May 29, 2007


U.S., Iran Open Dialogue On Iraq: Diplomats Call Meeting Positive; More Talks Likely (John Ward Anderson, 5/29/07, Washington Post)

Monday's four-hour meeting between diplomats from the United States and Iran yielded no breakthroughs, but comments by Crocker and Qomi suggested that the two countries shared surprisingly similar assessments of the security problems facing Iraq, if not the causes. Both men characterized the meeting as positive.

"The two sides dealt with the issues in a very frank and transparent and clear way," Qomi told reporters in a news conference at the Iranian Embassy in Baghdad. "The views of both sides were unified and identical on the question of the security issue."

Crocker said, "There was pretty good congruence right down the line -- support for a secure, stable, democratic, federal Iraq, in control of its own security, at peace with its neighbors." But then the two sides parted ways, he said.

"This is about actions, not just principles, and I laid out to the Iranians direct, specific concerns about their behavior in Iraq and their support for militias that are fighting Iraqi and coalition forces," he said. Crocker said he did not present a dossier of evidence, but he impressed upon his Iranian counterpart that the United States was "looking for results" and wanted "a change in Iranian behavior."

He said Qomi did not respond to the comments.

At his news conference, Qomi said allegations that Iran is supplying insurgents with weapons, munitions and training have been denied by Iran on numerous occasions and "don't prove anything."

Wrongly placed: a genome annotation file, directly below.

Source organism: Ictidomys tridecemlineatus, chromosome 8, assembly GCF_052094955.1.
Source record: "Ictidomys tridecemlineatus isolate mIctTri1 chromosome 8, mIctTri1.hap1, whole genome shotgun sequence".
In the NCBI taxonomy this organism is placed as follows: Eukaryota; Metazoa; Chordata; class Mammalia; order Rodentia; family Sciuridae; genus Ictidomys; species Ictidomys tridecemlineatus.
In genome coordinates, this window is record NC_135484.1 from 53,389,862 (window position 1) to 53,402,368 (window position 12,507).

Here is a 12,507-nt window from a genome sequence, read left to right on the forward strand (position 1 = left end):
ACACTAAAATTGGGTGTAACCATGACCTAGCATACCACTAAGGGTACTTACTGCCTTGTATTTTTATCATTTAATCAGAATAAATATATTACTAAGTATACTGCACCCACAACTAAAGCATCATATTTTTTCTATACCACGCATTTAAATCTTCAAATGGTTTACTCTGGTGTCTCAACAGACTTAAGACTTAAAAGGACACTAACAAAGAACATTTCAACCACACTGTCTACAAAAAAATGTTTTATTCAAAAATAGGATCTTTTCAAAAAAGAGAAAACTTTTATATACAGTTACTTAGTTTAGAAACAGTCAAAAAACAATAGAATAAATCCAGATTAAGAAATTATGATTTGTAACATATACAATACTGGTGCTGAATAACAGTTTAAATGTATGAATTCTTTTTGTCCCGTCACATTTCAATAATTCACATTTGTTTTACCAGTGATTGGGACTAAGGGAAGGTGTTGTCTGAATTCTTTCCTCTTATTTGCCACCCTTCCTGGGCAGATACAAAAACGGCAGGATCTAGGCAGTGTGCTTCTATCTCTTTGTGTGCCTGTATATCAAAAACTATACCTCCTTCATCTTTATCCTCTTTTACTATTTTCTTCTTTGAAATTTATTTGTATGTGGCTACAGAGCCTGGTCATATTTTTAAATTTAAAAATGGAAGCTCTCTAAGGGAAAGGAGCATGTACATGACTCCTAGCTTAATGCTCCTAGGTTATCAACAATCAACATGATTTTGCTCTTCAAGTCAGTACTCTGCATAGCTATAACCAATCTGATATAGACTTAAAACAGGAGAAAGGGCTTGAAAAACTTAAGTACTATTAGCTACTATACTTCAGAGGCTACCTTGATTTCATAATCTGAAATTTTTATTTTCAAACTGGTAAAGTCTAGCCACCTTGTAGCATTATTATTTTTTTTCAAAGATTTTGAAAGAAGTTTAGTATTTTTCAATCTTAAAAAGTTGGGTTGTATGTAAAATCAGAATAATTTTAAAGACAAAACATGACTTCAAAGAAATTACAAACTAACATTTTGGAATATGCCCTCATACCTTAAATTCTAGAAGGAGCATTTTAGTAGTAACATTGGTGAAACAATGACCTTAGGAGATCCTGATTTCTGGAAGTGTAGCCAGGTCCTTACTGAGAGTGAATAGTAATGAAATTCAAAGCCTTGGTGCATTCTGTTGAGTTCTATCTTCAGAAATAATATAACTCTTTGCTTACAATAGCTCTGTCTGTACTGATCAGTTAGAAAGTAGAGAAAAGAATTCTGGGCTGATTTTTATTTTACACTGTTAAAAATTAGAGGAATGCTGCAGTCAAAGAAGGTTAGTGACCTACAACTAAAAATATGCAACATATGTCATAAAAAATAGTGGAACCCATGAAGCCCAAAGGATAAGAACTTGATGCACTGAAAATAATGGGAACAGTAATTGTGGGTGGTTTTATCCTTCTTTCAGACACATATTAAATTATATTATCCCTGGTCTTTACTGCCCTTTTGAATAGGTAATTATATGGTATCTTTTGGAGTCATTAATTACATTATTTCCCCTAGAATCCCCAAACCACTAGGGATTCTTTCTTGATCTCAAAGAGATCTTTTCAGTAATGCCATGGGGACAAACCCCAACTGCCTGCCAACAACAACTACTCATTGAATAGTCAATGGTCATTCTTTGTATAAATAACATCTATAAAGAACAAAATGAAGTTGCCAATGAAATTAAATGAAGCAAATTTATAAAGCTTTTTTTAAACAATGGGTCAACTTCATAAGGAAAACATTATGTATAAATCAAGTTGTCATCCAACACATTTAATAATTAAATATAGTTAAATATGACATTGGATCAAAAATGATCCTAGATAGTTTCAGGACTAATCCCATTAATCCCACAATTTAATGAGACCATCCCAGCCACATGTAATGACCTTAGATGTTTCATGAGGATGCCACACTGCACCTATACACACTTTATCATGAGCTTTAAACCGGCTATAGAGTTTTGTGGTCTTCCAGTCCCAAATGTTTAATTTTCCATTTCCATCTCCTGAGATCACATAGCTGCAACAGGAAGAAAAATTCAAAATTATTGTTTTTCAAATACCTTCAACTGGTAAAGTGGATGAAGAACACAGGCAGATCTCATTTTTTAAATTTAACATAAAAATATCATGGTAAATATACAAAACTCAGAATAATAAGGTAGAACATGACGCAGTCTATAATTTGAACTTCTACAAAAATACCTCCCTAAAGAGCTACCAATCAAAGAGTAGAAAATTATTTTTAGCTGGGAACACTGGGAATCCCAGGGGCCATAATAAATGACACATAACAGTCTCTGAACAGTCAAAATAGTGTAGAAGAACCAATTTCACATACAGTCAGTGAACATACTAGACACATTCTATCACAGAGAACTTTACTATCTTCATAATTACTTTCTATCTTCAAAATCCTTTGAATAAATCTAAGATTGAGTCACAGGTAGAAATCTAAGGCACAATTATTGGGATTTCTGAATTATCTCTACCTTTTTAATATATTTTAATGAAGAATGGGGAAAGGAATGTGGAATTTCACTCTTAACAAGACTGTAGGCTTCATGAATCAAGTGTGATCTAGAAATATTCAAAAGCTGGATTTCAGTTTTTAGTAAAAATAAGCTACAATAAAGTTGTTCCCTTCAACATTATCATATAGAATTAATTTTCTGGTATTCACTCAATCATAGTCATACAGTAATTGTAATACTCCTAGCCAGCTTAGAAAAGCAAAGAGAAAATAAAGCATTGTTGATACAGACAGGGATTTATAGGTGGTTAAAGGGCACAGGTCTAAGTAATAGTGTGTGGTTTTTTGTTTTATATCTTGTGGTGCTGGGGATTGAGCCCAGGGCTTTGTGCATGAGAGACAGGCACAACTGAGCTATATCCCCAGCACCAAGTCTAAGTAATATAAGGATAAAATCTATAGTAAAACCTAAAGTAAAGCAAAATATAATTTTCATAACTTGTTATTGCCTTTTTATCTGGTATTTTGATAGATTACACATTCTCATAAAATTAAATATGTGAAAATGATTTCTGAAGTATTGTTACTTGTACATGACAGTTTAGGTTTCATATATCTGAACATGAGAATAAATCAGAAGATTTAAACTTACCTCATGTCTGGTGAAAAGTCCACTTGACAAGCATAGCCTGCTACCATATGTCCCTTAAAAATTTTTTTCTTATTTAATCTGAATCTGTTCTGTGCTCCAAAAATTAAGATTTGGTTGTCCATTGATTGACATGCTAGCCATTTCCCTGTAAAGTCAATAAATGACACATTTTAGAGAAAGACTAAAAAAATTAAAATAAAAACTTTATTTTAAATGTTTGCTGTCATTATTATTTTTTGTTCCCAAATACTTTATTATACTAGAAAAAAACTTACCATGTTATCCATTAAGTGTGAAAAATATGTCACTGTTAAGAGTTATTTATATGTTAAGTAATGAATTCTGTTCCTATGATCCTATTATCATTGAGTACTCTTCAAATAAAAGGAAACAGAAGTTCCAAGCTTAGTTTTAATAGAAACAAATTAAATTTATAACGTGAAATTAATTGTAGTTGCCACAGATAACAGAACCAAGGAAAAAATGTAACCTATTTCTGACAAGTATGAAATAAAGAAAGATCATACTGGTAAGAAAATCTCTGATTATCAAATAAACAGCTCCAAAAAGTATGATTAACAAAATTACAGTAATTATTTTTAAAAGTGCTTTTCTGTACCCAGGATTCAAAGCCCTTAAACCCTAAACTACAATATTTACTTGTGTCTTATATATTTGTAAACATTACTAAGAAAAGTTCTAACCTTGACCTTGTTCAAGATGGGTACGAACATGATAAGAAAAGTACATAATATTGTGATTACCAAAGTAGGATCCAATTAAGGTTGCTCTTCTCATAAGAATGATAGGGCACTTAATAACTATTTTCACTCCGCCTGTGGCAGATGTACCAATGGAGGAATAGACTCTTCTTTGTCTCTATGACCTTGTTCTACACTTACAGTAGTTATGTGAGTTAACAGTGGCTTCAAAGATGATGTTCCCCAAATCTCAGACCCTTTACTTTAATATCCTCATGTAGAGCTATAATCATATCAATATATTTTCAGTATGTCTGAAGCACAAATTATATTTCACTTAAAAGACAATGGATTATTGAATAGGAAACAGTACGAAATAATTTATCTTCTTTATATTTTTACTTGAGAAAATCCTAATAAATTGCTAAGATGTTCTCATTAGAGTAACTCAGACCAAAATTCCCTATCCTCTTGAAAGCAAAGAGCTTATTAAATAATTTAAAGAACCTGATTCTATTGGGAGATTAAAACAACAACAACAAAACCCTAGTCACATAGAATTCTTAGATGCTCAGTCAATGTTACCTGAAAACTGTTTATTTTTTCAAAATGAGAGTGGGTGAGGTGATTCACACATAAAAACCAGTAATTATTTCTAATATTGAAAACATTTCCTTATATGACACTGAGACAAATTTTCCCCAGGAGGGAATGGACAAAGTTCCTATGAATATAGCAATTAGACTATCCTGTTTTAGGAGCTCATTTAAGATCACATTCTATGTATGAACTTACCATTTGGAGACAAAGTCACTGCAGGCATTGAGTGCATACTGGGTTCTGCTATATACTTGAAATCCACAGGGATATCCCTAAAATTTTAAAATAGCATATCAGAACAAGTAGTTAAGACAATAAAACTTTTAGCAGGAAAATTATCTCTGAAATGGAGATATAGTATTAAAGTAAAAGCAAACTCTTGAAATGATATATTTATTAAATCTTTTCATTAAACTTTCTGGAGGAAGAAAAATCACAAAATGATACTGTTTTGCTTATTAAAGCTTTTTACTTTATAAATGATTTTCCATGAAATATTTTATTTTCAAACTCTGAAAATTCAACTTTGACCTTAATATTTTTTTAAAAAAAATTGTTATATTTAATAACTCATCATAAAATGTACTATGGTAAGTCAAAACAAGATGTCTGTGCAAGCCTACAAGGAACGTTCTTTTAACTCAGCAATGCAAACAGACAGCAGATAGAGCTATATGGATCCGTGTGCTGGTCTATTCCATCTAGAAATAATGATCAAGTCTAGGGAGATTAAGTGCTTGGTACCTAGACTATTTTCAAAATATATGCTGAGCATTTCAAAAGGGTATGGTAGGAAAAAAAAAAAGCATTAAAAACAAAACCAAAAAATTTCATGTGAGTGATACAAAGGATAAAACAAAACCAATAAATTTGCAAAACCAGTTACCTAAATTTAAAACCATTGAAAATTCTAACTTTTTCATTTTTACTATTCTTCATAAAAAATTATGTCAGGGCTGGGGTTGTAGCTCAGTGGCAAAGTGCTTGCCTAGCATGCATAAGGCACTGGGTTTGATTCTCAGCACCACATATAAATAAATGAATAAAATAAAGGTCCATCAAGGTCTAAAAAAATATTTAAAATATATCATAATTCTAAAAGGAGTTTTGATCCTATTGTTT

In what may be one of the more significant ideas raised at the meeting, Qomi said that Iran had proposed the creation of a special security committee composed of Iranian, U.S. and Iraqi officials that could deal with all U.S. allegations about Iranian activities in Iraq. Such a committee could also offer a framework for future meetings, Qomi said.

Crocker said he would forward the proposal to Washington, adding, "My comment at the time was that [the proposed committee] sounded very much like the meeting we were sitting in.

"Their main focus was on the mechanisms, if you will, and principles, rather than the detailed security substance that we need to see improvement on," Crocker said.

Both sides said the talks were instigated by Iraq's prime minister, Nouri al-Maliki, and were held in his office. Maliki welcomed the ambassadors, who shook hands, and then escorted them into a conference room. The prime minister did not attend the meeting; Iraq was represented at the session by national security adviser Mowaffak al-Rubaie.

You'd think the press and pundits would be past the point where they're surprised to discover the commonality of interests between the US and the Shia Crescent.

Posted by Orrin Judd at May 29, 2007 7:53 AM

No, the press and pundits are not bothering to report on more useless diplomatic posturing by the US and Iran which will accomplish nothing good for the US.

Posted by: AWW at May 29, 2007 9:54 AM

Forget the press - I would like the Shia to get past the point where they're chanting "Death to America" all the Doo-Dah Day.

Posted by: Mikey [TypeKey Profile Page] at May 30, 2007 8:50 AM

That should happen right around the time the whacko right stops chanting we have to bomb the Shi'a.

Posted by: oj at May 30, 2007 11:50 AM

We don't need to bomb them - a bullet for Mookie would raise lots of eyebrows in Tehran, for example.

Posted by: ratbert at May 30, 2007 4:33 PM


Posted by: oj at May 30, 2007 7:22 PM